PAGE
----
Along the Delaware Water Gap, deep in the heart of New Jersey, there stands a line of hemlock trees that hold a significance beyond their regular role in the surrounding ecosystem: They're the last grandstand against the scourge of the woolly adelgid, a pest which has decimated populations of the evergreen tree across the eastern United States.
By now you've probably heard of the woolly adelgid, or Adelges tsugae. It has gained recognition across the U.S. since it made its way from East Asia and began sucking the sap from the eastern hemlock (Tsuga canadensis), one of the most common trees in the Great Smoky Mountains. Though the creature was accidentally introduced in America in the early to mid-1900s, it wasn't until the early 2000s that the tiny insects began to deeply impact Tennessee populations of the keystone tree species, which plays a vital role in both providing habitat for other animals and cooling stream waters.
Scary headlines followed, like The New Yorker's "A Death in the Forest: Can the trees of the Great Smoky Mountains be saved?" The National Park Service says that "without successful intervention, the hemlock woolly adelgid is likely to kill most of the hemlock trees in the park."
There are over 800 acres of old-growth hemlock trees in the Smokies — some over 500 years old — plus another 90,000 acres with forests of younger hemlocks, according to the NPS.
Now for the part you may not have heard: In November 2014, Signal Mountain residents took action to protect their own hemlocks with the introduction of Laricobius nigrinus, a type of predator beetle which feeds on the adelgid. It was hoped this would slow the adelgid's spread, though the level to which this treatment method succeeds depends on the beetles' ability to reproduce and grow in numbers substantial enough to handle the adelgid infestation.
Thanks to a private donor, $3,000 worth of the beetles (roughly 1,000) were purchased and released across Rainbow Lake. Three years later, the town's Tree Board hoped to see results in the form of resilient trees across the area. That deadline is looming, but the beetles' effect has been inconclusive, says Signal Mountain Tree Board Chairman Noah Long. Both on the mountain and in the more than dozen other eastern states where the beetles were released, the hemlock and adelgid are both so prevalent that quantifying these experimental efforts has proven to be difficult.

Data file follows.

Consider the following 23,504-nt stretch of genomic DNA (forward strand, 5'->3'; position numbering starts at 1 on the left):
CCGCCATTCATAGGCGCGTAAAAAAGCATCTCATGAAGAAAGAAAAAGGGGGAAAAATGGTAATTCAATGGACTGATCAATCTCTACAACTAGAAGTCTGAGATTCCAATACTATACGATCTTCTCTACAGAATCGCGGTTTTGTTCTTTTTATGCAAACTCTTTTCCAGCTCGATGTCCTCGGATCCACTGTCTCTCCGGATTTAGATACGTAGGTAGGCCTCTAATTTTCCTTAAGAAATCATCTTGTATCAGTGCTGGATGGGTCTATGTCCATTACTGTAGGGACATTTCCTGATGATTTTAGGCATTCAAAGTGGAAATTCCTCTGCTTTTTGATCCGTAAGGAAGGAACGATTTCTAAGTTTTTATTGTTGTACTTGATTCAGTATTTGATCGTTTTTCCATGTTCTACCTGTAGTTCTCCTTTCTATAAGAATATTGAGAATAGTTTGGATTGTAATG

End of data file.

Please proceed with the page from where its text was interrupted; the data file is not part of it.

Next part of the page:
Signal Mountain Tree Board Chairman Noah Long says misconceptions about how to treat the issue are still a problem. For instance, he says the pesticide Imidacloprid, the recommended treatment for infected hemlocks, can be used safely without risk to bees and other native, necessary insects — provided it is used correctly and placed directly into the soil at the base of the tree.
“Hemlocks don’t have flowers,” Long explains, adding that Imidacloprid breaks down quickly, further reducing potential threat of minor impact to the ecosystem. “If you take the insecticide and use it as a sprayer, yes, it would harm them. But there are contained ground treatments.”
"Once [the woolly adelgid infestation] hits, a starter pistol goes off and you have to decide what to do," says Tennessee Forest Health Forester Nathan Hoover. "Based on the level of infestation, the adelgid can kill the tree in two to eight years."
With that in mind, the Forest Service is focusing on chemically treating trees — and asking for area landowners' help. Across the state, the Forest Service has only been able to treat and protect an estimated 12,000 trees over 1,000 acres, Hoover said.
Treatment is relatively simple — though costly. In fact, had more funds been available to the town of Signal Mountain, an insecticide treatment would have been the ideal choice to protect the mountain's hemlock population because it is more immediately effective, Long says.
At an estimated $1-$5 per tree, depending on the treatment used, neither the tree board nor the Forest Service is equipped to contain the spread, and so it continues.
"We're going to continue to lose hemlocks," Hoover says. " But if we continue to do management and engage landowners, we can preserve the future of the tree."
That stand of trees in New Jersey? Why exactly that line of trees has resisted infection, even as surrounding trees succumb, is still a mystery, forester Nathan Hoover says. And while researchers have collected seeds from the so-called “bulletproof trees” to plant and encourage new resistant growth, there is no decisive answer as to how those particular hemlocks have continued to survive and thrive.